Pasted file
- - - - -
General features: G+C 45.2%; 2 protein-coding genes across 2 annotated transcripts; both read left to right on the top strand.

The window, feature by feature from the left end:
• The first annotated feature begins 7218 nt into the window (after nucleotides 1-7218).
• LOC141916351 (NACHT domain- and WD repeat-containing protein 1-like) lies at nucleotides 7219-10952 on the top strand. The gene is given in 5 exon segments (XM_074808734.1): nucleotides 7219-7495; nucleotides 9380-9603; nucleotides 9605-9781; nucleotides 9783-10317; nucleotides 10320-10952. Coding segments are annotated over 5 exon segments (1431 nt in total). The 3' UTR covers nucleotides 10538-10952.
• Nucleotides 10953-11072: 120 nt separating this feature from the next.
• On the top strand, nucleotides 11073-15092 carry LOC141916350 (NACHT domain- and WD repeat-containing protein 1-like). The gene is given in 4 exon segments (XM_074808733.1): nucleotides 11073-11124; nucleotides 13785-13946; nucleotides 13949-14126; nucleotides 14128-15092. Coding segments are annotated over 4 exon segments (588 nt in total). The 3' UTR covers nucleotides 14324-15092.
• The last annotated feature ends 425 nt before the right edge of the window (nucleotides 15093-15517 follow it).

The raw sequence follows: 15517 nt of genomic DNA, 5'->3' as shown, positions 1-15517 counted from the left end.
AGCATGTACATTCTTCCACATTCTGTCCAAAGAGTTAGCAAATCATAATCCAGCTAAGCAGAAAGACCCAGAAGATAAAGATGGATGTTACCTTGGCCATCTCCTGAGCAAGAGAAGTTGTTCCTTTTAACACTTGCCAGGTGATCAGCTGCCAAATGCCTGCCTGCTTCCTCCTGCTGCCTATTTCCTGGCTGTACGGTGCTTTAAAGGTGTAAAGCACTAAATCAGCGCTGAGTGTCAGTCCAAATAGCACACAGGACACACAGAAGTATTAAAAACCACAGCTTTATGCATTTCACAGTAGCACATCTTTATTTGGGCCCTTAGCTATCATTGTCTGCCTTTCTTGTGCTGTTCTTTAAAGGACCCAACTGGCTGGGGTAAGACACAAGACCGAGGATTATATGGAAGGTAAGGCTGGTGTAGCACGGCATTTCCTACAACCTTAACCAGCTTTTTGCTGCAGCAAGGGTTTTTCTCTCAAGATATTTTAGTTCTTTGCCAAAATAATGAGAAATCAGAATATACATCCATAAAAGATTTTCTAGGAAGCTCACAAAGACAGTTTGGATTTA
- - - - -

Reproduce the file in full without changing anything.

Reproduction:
General features: G+C 45.2%; 2 protein-coding genes across 2 annotated transcripts; both read left to right on the top strand.

The window, feature by feature from the left end:
• The first annotated feature begins 7218 nt into the window (after nucleotides 1-7218).
• LOC141916351 (NACHT domain- and WD repeat-containing protein 1-like) lies at nucleotides 7219-10952 on the top strand. The gene is given in 5 exon segments (XM_074808734.1): nucleotides 7219-7495; nucleotides 9380-9603; nucleotides 9605-9781; nucleotides 9783-10317; nucleotides 10320-10952. Coding segments are annotated over 5 exon segments (1431 nt in total). The 3' UTR covers nucleotides 10538-10952.
• Nucleotides 10953-11072: 120 nt separating this feature from the next.
• On the top strand, nucleotides 11073-15092 carry LOC141916350 (NACHT domain- and WD repeat-containing protein 1-like). The gene is given in 4 exon segments (XM_074808733.1): nucleotides 11073-11124; nucleotides 13785-13946; nucleotides 13949-14126; nucleotides 14128-15092. Coding segments are annotated over 4 exon segments (588 nt in total). The 3' UTR covers nucleotides 14324-15092.
• The last annotated feature ends 425 nt before the right edge of the window (nucleotides 15093-15517 follow it).

The raw sequence follows: 15517 nt of genomic DNA, 5'->3' as shown, positions 1-15517 counted from the left end.
AGCATGTACATTCTTCCACATTCTGTCCAAAGAGTTAGCAAATCATAATCCAGCTAAGCAGAAAGACCCAGAAGATAAAGATGGATGTTACCTTGGCCATCTCCTGAGCAAGAGAAGTTGTTCCTTTTAACACTTGCCAGGTGATCAGCTGCCAAATGCCTGCCTGCTTCCTCCTGCTGCCTATTTCCTGGCTGTACGGTGCTTTAAAGGTGTAAAGCACTAAATCAGCGCTGAGTGTCAGTCCAAATAGCACACAGGACACACAGAAGTATTAAAAACCACAGCTTTATGCATTTCACAGTAGCACATCTTTATTTGGGCCCTTAGCTATCATTGTCTGCCTTTCTTGTGCTGTTCTTTAAAGGACCCAACTGGCTGGGGTAAGACACAAGACCGAGGATTATATGGAAGGTAAGGCTGGTGTAGCACGGCATTTCCTACAACCTTAACCAGCTTTTTGCTGCAGCAAGGGTTTTTCTCTCAAGATATTTTAGTTCTTTGCCAAAATAATGAGAAATCAGAATATACATCCATAAAAGATTTTCTAGGAAGCTCACAAAGACAGTTTGGATTTA